The Internet Archive's Wayback Machine is the largest modern web archive, preserving web content since 1996. We discover and analyze several vulnerabilities in how the Wayback Machine archives data, and then leverage these vulnerabilities to create what are to our knowledge the first attacks against a user's view of the archived web. Our vulnerabilities are enabled by the unique interaction between the Wayback Machine's archives, other websites, and a user's browser, and attackers do not need to compromise the archives in order to compromise users' views of a stored page. We demonstrate the effectiveness of our attacks through proof-of-concept implementations. Then, we conduct a measurement study to quantify the prevalence of vulnerabilities in the archive. Finally, we explore defenses which might be deployed by archives, website publishers, and the users of archives, and present the prototype of a defense for clients of the Wayback Machine, ArchiveWatcher. —Keywords: web archives, web security —Citation: Ada Lerner, Tadayoshi Kohno, and Franziska Roesner, "Rewriting History: Changing the Archived Web from the Present". Presented at ACM Conference on Computer and Communications Security (CCS). Dallas, Texas, USA, October 30, 2017 to November 3, 2017.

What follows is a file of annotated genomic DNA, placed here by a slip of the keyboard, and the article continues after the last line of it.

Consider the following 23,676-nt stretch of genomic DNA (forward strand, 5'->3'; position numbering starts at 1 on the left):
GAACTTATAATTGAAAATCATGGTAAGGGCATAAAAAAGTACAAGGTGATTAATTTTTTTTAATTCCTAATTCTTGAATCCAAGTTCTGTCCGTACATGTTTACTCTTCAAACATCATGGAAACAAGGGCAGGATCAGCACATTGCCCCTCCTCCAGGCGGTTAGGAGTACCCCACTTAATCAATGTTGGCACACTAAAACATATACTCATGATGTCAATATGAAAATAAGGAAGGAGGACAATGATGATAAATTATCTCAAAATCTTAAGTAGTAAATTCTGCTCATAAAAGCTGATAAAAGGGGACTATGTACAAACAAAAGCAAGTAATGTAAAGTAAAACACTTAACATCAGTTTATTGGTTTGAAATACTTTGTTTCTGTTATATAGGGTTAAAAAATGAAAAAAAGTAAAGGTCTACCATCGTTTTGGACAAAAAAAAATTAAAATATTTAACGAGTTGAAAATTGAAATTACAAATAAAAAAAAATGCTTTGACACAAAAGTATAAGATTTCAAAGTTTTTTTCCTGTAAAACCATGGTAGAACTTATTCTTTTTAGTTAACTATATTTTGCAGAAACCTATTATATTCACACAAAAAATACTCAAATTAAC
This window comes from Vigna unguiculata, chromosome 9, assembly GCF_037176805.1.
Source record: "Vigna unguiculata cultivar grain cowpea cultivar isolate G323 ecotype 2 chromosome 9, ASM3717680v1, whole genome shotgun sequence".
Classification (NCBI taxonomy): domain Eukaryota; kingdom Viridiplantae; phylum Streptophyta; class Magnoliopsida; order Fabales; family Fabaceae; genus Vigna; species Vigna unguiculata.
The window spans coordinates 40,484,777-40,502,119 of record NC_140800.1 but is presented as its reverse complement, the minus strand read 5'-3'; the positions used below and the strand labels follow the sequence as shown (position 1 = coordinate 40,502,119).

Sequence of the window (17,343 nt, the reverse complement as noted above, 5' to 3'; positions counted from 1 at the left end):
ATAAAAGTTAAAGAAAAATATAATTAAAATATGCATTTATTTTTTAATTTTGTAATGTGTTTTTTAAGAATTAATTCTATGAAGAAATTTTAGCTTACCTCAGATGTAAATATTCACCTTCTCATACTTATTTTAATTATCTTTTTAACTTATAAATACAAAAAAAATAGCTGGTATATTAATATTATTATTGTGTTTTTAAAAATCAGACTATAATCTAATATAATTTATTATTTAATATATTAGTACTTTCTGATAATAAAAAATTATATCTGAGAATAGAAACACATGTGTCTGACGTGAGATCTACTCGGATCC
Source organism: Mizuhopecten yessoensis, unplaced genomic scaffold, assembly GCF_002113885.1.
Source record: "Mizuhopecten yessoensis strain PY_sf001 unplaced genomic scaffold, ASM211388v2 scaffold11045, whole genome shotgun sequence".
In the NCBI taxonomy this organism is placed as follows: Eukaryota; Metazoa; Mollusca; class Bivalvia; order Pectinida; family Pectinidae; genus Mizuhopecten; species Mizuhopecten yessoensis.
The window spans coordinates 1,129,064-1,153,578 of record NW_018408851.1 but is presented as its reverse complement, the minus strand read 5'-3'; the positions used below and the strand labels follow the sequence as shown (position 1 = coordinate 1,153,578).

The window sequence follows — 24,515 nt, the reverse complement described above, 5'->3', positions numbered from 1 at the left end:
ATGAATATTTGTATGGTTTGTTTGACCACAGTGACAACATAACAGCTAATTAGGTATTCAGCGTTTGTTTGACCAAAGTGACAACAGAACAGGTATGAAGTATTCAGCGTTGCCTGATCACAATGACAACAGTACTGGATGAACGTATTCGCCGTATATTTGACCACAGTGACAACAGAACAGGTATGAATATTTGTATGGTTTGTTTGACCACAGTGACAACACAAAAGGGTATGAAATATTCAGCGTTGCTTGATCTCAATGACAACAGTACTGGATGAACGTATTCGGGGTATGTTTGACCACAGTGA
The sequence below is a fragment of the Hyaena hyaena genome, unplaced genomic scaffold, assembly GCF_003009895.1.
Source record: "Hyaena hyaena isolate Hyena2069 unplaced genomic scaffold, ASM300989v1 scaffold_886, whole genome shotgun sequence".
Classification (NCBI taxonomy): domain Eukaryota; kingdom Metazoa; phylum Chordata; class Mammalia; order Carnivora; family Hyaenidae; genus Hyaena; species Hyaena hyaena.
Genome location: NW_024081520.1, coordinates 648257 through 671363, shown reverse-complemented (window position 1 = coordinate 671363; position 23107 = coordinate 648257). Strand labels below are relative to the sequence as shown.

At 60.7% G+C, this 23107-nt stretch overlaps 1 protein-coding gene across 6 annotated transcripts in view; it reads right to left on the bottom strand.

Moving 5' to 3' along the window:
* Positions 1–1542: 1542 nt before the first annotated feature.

Presented at: ACM Conference on Computer and Communications Security (CCS). Dallas, Texas, USA, October 30, 2017 to November 3, 2017.